In general, when compared to other chromosome regions, heterochromatic regions have high levels of cytosine methylation, as also occurs in non-cold-treated chromosomes of C. strigilatum (Figure 4A-F). The use of the anti-5-methylcytosine antibody in plants has been effective in differentiating highly methylated cytosine residues in chromosomes (Cremonini et al., 2003). Differences in methylation levels between euchromatic and heterochromatic regions have been reported by immunolabeling with anti-5-methylcytosine antibody in several plant groups, such as Haplopappus gracilis (Castiglione et al., 2008), and Costus spiralis and Eleutherini bulbosa (Feitosa and Guerra, 2011).

Immunodetection using anti-5-methylcytosine antibodies in cold-treated samples revealed hypomethylation in the DAPI+/CSR regions (Figure 5). The differences in methylation levels can be better visualized, on comparing both DAPI+ regions of non-cold-treated samples (Figure 4) and the terminal CMA+ block on the short arm of pair 7. Notwithstanding also showing hypermethylation (Figure 5G-H, head and arrowhead), thereby indicating that AT-rich sequences of C. strigilatum are more inclined to hypomethylation than the GC-rich. It is assumed here that this relationship is due to DAPI preferentially binding to AT-rich and CMA to GC-rich regions (see Guerra, 2000). Interestingly, Cremonini et al. (2003) obtained CSRs in those chromosomes of Zingeria biebersteiniana that were not fully compatible with the heterochromatic regions revealed by chromosome banding. Our results with C. strigilatum seem to be more consistent with the hypothesis proposed by Punina et al. (2001) that cold-sensitive regions are AT-rich heterochromatic regions that decondense in response to a strong cold-shock. It is proposed that cold treatment could interfere in the stability of DAPI+/CSRs in C. strigilatum, thereby provoking modifications in normal heterochromatin condensation. According to Avramova (2002), DNA methylation is important in stabilizing heterochromatin structures.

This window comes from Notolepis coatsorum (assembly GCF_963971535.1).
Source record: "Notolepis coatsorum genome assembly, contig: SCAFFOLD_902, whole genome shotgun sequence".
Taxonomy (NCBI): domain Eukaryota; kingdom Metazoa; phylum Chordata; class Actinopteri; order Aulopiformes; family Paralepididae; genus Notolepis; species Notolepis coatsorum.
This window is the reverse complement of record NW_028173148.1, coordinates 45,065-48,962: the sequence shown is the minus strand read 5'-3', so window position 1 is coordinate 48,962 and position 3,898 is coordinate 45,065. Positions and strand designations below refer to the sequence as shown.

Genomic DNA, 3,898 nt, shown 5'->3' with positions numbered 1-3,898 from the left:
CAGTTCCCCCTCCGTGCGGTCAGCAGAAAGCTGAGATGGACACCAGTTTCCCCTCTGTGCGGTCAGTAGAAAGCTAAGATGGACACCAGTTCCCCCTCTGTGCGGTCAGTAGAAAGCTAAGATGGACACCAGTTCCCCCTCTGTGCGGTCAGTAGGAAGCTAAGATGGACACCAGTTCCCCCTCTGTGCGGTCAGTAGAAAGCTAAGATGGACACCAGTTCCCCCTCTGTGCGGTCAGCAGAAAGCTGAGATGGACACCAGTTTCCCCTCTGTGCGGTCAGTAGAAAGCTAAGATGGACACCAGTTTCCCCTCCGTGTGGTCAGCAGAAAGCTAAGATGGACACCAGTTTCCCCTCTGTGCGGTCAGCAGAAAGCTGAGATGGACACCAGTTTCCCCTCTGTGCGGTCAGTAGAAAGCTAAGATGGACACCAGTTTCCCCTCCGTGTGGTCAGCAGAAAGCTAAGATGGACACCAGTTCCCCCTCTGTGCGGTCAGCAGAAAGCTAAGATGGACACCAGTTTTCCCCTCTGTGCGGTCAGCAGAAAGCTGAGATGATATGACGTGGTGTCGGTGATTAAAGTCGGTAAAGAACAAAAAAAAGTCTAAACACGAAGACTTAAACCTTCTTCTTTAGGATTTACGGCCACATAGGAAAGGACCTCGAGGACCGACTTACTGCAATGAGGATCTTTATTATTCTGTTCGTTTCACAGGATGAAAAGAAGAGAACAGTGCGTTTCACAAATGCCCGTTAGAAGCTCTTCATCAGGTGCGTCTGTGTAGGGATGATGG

Species of Cestrum show karyotypical differences in the number of sites and amount of CSRs. In spite of this discrepancy, it is important to note that in our results, as well as for DAPI+/CSRs bands in species of Cestrum (Berg and Greilhuber, 1993a; Fregonezi et al., 2006), and CMA+/CSRs bands in species of Sambucus and Viburnum (Benko-Iseppon and Morawetz, 1993), only larger heterochromatic blocks are not only more easily visualized, but appear evidently decondensed, when samples are treated at low temperatures.